The hardware portion of a design begins an understanding of the project definition. Components must be chosen and arranged in manner to achieve the design goal. A schematic is a pictorial of these decisions. It not only helps in understanding how all the parts work together but also leads to the development of both a BOM and PCB layout.
The BOM or 'Bill of Material' identifies each component with its ID, value, device type, and a number of optional parameters like, manufacturer, distributor, and pricing info. Once physical parts have been designated, their physical attributes are known and a PCB or 'Printed Circuit Board' can be designed.
At this stage packaging must be considered. The dimensions (shape and material) of the PCB are determined by the packaging it will go into. The PCB contains the physical placement of each part and the interconnects (traces) between these components.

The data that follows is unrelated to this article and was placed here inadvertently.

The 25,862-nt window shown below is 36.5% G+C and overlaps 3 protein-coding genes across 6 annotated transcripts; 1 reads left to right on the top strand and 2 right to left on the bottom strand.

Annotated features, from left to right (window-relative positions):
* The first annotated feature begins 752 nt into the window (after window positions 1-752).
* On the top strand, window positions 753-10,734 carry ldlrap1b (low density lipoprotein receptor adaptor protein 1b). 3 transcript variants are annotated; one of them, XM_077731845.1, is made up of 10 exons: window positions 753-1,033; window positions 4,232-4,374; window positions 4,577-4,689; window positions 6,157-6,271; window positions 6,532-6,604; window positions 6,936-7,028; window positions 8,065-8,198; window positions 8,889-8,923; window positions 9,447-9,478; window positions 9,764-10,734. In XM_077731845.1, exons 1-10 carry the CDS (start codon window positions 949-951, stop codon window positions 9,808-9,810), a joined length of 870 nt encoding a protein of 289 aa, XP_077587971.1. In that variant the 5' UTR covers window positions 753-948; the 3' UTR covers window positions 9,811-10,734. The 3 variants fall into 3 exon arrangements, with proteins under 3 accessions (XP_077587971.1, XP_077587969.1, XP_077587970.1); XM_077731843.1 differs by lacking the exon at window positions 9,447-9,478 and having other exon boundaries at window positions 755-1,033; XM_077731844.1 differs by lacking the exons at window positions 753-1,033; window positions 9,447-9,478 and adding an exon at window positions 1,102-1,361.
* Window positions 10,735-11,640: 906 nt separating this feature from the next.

The last stage of the hardware design process is to have the PCBs fabricated. Although any PCB manufacturer can do this, there are companies that specialize in small prototype runs. A prototype may consist of only the basic processes to achieve a low cost testable PCB with no special coatings or nomenclature layers. This allows a preliminary design to be tested prior to finalizing the design. It also gives the designer a platform to use for prototyping first software. Special software may be written to exercise the hardware design to its fullest extent. If any changes to the design are necessary the schematics are altered and the whole process is repeated.